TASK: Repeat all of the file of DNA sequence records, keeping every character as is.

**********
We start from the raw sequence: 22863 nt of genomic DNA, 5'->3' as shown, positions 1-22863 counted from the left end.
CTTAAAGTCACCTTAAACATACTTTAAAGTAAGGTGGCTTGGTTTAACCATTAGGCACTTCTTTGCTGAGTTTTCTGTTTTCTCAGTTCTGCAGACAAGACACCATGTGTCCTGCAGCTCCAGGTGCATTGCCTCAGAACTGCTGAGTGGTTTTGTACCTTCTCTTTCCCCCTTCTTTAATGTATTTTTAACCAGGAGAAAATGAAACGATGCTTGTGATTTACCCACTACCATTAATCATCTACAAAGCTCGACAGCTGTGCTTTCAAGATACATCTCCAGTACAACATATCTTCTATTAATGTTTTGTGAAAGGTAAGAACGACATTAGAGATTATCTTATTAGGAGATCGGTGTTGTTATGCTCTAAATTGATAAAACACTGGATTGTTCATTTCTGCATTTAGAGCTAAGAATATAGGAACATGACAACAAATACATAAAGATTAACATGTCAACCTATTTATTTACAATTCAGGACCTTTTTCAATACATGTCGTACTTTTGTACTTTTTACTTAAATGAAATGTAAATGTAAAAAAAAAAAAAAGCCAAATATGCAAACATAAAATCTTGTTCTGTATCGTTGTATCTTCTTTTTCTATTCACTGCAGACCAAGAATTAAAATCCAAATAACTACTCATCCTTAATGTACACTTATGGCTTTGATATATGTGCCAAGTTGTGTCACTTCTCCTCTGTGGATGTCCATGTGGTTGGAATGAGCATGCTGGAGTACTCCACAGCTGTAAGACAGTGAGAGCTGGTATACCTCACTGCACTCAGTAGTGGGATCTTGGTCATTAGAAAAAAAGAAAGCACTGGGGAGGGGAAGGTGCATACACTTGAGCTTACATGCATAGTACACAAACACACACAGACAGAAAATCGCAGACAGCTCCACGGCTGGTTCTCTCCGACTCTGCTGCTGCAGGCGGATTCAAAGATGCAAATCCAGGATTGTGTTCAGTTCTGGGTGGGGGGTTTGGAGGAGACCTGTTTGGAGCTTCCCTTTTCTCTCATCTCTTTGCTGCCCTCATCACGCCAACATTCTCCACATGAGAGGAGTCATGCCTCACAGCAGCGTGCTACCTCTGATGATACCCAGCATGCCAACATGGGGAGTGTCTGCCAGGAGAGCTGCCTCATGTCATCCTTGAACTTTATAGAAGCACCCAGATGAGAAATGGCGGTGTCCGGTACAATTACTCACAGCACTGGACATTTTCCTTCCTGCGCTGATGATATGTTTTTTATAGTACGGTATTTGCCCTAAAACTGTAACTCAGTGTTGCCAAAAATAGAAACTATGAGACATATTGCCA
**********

We start from the raw sequence: 22863 nt of genomic DNA, 5'->3' as shown, positions 1-22863 counted from the left end.
CTTAAAGTCACCTTAAACATACTTTAAAGTAAGGTGGCTTGGTTTAACCATTAGGCACTTCTTTGCTGAGTTTTCTGTTTTCTCAGTTCTGCAGACAAGACACCATGTGTCCTGCAGCTCCAGGTGCATTGCCTCAGAACTGCTGAGTGGTTTTGTACCTTCTCTTTCCCCCTTCTTTAATGTATTTTTAACCAGGAGAAAATGAAACGATGCTTGTGATTTACCCACTACCATTAATCATCTACAAAGCTCGACAGCTGTGCTTTCAAGATACATCTCCAGTACAACATATCTTCTATTAATGTTTTGTGAAAGGTAAGAACGACATTAGAGATTATCTTATTAGGAGATCGGTGTTGTTATGCTCTAAATTGATAAAACACTGGATTGTTCATTTCTGCATTTAGAGCTAAGAATATAGGAACATGACAACAAATACATAAAGATTAACATGTCAACCTATTTATTTACAATTCAGGACCTTTTTCAATACATGTCGTACTTTTGTACTTTTTACTTAAATGAAATGTAAATGTAAAAAAAAAAAAAAGCCAAATATGCAAACATAAAATCTTGTTCTGTATCGTTGTATCTTCTTTTTCTATTCACTGCAGACCAAGAATTAAAATCCAAATAACTACTCATCCTTAATGTACACTTATGGCTTTGATATATGTGCCAAGTTGTGTCACTTCTCCTCTGTGGATGTCCATGTGGTTGGAATGAGCATGCTGGAGTACTCCACAGCTGTAAGACAGTGAGAGCTGGTATACCTCACTGCACTCAGTAGTGGGATCTTGGTCATTAGAAAAAAAGAAAGCACTGGGGAGGGGAAGGTGCATACACTTGAGCTTACATGCATAGTACACAAACACACACAGACAGAAAATCGCAGACAGCTCCACGGCTGGTTCTCTCCGACTCTGCTGCTGCAGGCGGATTCAAAGATGCAAATCCAGGATTGTGTTCAGTTCTGGGTGGGGGGTTTGGAGGAGACCTGTTTGGAGCTTCCCTTTTCTCTCATCTCTTTGCTGCCCTCATCACGCCAACATTCTCCACATGAGAGGAGTCATGCCTCACAGCAGCGTGCTACCTCTGATGATACCCAGCATGCCAACATGGGGAGTGTCTGCCAGGAGAGCTGCCTCATGTCATCCTTGAACTTTATAGAAGCACCCAGATGAGAAATGGCGGTGTCCGGTACAATTACTCACAGCACTGGACATTTTCCTTCCTGCGCTGATGATATGTTTTTTATAGTACGGTATTTGCCCTAAAACTGTAACTCAGTGTTGCCAAAAATAGAAACTATGAGACATATTGCCA